David Staples: Without law and order we have nothing — even Trudeau Liberals waking up to that fact

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Without law and order, we have nothing. This notion is hitting home in Canada. It’s even hitting home with the Trudeau Liberals.

Increased lawlessness, chaos and violent crime have marked Canada since Justin Trudeau’s Liberal government was elected in 2015, bringing with it more permissive laws and attitudes around the punishment of criminals, bail orders and public drug use.

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Without a reasonable certainty that we can be safe from violence on our city streets and public squares, trust in civil society, the federal government and the courts has taken a major hit.

Provincial premiers and police chiefs have been hammering on the federal government to address this for several years now. At last it appears the Trudeau Liberals are listening.

Trudeau’s government first broke the bail system but is now scrambling to fix it. In 2018, the Liberals created a new law, Bill C-75, that made it easier for violent criminals to get bail, but the Liberals are now pushing ahead with a new bill, C-48, to again make it more difficult to get bail under certain conditions.

“With Bill C-75, they essentially broken the bail system making it virtually impossible to keep anybody in what’s known as pre-trial custody,” said Alberta Public Safety Minister Mike Ellis in an interview Tuesday.

Bill C-75 had the net effect of taking away the rights of law-abiding Canadians, Ellis said. “You have a right not to get stabbed when you’re walking down the street. You have a right not to inhale second-hand crystal meth smoke. You have a right to feel safe. That was all put at risk, quite frankly, because of C-75. Since C-75, we have been less safe in this country.”

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As of last April, 26 homicides over the past three years in Edmonton had been committed by violent offenders arrested and subsequently released, some on bail, some due to COVID-19 limiting space in jail. In Calgary, that number was 24 homicides by offenders on bail, half of all homicide arrests in that city.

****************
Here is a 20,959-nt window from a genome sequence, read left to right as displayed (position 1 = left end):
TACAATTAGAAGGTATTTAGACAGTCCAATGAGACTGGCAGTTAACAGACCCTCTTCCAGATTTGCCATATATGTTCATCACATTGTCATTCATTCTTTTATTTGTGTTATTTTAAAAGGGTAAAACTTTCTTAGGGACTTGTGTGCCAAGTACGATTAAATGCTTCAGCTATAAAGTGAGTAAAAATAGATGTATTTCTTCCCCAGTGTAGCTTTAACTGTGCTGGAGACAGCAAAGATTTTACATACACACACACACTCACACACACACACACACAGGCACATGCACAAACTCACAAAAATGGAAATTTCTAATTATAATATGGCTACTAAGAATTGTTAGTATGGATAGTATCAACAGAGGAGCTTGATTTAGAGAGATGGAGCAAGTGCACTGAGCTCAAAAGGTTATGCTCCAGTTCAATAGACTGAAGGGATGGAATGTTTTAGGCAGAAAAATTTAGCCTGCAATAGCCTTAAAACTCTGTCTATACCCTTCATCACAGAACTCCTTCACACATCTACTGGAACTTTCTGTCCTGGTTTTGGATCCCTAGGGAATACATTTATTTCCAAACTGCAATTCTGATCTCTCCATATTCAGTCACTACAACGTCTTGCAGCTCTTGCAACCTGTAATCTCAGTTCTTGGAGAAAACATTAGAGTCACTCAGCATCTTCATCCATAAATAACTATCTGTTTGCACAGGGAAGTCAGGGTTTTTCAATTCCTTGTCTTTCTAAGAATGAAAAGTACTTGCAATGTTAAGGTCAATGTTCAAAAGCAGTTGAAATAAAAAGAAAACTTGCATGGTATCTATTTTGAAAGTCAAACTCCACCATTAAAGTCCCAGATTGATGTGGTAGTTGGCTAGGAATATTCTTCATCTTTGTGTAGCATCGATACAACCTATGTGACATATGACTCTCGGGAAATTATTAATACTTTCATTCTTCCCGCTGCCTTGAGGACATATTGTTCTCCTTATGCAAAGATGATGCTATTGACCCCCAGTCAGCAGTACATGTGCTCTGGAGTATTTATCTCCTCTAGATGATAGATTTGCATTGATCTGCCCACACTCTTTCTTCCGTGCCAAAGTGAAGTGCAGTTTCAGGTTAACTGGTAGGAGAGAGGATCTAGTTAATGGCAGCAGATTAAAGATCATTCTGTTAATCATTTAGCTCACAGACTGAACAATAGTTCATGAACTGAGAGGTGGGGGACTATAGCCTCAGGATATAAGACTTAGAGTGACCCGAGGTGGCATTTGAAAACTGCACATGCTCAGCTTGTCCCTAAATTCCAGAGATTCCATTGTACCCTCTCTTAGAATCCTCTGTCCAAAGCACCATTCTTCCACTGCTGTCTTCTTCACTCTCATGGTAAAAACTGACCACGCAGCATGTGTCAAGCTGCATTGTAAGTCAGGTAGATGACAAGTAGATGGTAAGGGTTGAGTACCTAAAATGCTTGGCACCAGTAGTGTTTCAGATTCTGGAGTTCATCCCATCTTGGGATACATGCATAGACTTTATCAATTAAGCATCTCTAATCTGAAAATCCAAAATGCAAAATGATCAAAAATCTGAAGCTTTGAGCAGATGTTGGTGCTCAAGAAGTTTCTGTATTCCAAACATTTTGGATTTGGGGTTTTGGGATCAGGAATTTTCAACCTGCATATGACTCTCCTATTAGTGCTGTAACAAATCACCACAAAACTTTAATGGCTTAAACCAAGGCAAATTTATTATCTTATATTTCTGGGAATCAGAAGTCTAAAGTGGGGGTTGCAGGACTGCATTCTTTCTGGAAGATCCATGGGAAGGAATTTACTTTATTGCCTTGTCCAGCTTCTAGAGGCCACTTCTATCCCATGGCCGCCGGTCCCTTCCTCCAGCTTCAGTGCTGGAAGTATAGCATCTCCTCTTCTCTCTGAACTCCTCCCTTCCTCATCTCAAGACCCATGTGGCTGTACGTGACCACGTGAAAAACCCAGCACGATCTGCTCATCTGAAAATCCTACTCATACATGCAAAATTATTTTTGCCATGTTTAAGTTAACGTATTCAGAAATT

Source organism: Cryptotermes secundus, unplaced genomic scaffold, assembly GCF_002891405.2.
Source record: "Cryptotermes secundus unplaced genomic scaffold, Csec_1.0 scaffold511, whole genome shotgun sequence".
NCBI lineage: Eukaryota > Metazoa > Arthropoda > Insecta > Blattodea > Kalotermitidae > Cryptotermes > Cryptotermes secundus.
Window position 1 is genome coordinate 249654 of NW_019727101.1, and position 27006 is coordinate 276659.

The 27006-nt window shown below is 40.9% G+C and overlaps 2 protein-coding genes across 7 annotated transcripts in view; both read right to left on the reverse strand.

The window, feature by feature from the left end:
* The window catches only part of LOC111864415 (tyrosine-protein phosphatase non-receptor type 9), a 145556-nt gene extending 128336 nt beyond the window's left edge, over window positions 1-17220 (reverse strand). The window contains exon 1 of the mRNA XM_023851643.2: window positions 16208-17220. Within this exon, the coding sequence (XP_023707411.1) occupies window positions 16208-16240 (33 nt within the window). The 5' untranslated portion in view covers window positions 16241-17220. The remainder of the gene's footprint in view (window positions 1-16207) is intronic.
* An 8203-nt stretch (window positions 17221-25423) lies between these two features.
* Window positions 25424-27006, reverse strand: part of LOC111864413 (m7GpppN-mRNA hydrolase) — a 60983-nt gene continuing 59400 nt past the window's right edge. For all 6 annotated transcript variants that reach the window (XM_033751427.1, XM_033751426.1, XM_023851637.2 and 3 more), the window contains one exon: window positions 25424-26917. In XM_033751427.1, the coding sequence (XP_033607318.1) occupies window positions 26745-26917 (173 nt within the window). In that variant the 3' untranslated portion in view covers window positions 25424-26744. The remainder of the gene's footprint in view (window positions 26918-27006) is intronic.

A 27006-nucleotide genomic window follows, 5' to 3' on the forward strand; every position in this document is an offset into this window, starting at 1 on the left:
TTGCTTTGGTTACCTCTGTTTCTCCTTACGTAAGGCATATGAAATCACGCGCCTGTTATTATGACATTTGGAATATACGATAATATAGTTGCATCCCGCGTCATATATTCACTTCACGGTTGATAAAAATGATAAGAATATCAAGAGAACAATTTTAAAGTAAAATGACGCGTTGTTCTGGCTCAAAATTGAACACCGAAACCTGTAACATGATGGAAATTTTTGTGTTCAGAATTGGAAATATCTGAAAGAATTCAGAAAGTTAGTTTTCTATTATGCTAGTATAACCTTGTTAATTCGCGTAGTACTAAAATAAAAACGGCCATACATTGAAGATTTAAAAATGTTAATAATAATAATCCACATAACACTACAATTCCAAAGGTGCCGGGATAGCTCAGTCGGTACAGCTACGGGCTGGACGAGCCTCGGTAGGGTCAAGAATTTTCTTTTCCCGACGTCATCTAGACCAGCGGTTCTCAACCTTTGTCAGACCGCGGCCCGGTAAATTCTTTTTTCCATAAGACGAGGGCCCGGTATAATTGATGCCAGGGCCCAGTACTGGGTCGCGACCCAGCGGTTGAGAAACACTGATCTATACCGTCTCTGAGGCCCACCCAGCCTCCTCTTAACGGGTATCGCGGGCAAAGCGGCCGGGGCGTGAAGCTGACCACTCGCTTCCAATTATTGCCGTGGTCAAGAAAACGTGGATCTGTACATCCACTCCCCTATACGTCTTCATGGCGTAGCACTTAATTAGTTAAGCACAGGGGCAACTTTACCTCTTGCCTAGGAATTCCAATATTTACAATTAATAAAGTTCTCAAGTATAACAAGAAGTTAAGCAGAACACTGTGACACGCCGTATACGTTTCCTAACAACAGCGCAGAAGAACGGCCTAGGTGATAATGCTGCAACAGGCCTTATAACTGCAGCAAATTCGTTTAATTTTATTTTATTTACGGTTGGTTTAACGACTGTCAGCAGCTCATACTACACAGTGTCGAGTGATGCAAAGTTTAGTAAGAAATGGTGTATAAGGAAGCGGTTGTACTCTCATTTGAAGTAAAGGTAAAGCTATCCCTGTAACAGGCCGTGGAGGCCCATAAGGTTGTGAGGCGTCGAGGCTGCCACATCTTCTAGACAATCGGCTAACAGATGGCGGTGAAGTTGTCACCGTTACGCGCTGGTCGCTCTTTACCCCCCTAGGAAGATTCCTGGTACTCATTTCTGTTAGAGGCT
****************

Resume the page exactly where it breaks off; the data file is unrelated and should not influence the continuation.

Every provincial leader in Canada united against Bill C-75’s slack processes. The federal government has been slow to bring in Bill C-48 but it quickly passed through Parliament this September and is close to making it through the Senate.

On Sept. 18, Trudeau’s new Justice Minister Arif Virani made it clear that tougher rules are needed.

“I want to begin by expressing my sincere condolences to the families of those we have lost recently in senseless killings,” Virani said in introducing C-48. “This violence is unacceptable and we cannot stand for it. Canadians deserve to be safe in their communities from coast to coast to coast.”

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C-48 puts a reverse onus to get bail on repeat violent offenders, especially those involved in weapons-related offences. As Virani explained in the House of Commons, “A reverse onus at bail starts with a presumption that an accused person will be detained pending trial unless they can show why they should be released. The onus is on the accused. It sends a strong message to the courts that Parliament believes bail should be harder to get when there is an increased risk to public safety.”

Conservative MP Raquel Dancho asked Virani about an interview he gave to Reuters in early August where he had downplayed concerns about rising violence, saying he thought that “empirically it’s unlikely” Canadians are, in fact, less safe than before.

Dancho said, “Unfortunately, we are seeing violent crime statistics up about 39 per cent since the Liberals formed government in 2015. Murders are up 43 per cent, gang-related homicides are up 108 per cent, violent gun crime is up 101 per cent and sexual assaults are up 71 per cent. I could go on. I wonder how he squares that circle. Does he believe violent crime is up, yes or no?”

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This time Virani didn’t attempt to evade the statistical reality. “I would say to her point-blank that the answer to her question is yes. Crime is up,” he admitted to Dancho.

But Bill C-48 isn’t a silver bullet to solve all our law and order problems, Ellis said. If C-48 fails to work, the Alberta government will demand that Bill C-75 be fully repealed.

Of course, if C-48 fails, there may also be electoral consequences.

Conservative Leader Pierre Poilievre noted that when the Harper Conservatives were in power, their law-and-order approach led to a 26 per cent decrease in the crime rate. “We targeted the most violent and vicious criminals and made sure that repeat offenders were sent to prison. All the other parties said that this would increase the prison population. In fact, the number of prisoners decreased by 4.3 per cent.”

It’s a potent message.

We can hope Trudeau’s bail reform is equally strong.

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